Cinnamon is a popular spice at Christmas time, used to flavour everything from mulled wine to pumpkin pie. And, unlike many Christmas foods, this one might actually be good for you.
Cinnamon, the bark of a small evergreen tree, has been used as a medicine for centuries, if not millennia. It is widely used in traditional Chinese medicine for treating, among other things, acute traumatic pain and “weak digestion”. In Ayurvedic medicine it is used to treat arthritis, diarrhoea and menstrual irregularities.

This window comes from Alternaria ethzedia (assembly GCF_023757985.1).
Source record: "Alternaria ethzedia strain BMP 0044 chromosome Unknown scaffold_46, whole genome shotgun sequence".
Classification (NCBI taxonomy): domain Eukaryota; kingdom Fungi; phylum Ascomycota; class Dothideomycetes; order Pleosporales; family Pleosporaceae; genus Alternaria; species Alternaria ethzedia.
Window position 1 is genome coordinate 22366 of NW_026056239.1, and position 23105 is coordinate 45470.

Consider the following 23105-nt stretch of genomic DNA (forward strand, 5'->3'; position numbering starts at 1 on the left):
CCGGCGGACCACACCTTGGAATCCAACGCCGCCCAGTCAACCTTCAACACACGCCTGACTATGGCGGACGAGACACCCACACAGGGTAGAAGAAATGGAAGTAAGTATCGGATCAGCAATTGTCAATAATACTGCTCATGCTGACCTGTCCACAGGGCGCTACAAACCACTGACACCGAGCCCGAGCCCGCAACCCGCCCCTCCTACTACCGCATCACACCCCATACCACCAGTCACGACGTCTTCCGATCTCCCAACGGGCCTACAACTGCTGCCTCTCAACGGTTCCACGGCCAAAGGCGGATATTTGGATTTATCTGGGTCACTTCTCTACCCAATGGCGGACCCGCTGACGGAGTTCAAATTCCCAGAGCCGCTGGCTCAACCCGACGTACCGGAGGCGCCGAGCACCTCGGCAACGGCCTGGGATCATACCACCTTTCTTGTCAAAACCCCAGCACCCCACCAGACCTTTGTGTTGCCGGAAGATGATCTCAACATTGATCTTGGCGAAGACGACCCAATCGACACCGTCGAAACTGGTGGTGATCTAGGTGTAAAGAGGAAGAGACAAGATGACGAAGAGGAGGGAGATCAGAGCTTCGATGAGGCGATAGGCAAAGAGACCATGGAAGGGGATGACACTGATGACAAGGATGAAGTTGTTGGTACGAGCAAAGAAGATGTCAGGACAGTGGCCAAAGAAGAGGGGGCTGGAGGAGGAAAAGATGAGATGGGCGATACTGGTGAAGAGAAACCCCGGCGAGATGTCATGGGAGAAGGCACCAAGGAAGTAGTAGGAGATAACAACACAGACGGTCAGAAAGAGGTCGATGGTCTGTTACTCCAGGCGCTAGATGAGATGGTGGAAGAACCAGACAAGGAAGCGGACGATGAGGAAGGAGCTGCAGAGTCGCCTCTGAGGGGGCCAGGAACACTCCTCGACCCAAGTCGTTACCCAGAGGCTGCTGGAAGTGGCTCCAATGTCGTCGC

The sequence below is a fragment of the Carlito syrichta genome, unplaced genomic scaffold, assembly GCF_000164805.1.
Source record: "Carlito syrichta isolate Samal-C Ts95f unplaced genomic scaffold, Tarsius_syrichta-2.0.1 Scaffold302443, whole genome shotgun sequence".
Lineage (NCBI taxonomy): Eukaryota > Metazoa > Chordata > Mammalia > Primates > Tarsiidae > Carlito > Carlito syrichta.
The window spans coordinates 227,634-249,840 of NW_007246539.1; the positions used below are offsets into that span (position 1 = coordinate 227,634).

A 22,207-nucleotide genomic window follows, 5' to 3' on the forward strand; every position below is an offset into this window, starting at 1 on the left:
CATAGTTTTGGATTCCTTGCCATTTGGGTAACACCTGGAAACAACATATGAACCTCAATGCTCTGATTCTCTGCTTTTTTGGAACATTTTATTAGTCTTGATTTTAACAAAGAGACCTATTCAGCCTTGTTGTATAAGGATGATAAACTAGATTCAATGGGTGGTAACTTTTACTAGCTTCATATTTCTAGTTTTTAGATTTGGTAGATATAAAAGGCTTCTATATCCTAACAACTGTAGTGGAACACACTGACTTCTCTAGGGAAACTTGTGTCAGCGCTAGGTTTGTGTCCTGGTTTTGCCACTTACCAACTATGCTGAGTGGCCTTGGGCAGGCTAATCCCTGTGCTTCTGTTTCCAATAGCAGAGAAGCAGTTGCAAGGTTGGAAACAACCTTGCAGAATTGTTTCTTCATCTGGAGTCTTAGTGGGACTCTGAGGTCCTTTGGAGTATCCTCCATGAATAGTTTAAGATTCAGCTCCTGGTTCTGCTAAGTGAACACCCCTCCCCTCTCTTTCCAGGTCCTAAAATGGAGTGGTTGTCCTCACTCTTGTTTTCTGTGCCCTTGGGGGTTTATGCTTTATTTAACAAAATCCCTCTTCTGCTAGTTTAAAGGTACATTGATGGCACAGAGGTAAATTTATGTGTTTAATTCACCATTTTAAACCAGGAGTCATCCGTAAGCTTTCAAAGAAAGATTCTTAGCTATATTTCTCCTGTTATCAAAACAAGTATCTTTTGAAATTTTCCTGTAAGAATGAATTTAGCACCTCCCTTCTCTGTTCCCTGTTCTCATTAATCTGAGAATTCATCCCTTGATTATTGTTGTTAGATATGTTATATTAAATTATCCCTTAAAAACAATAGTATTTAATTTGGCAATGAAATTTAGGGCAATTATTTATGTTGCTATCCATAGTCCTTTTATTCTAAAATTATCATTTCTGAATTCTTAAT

In Western medicine, it has been known for decades that cinnamon contains biologically active substances (polyphenals) that act in a similar manner to insulin. As a result, it has been proposed that the spice might be beneficial for diabetics. However, a systematic review of the evidence, published in Diabetes Care in 2008, didn’t support using cinnamon for glucose control in patients with type 1 or type 2 diabetes.
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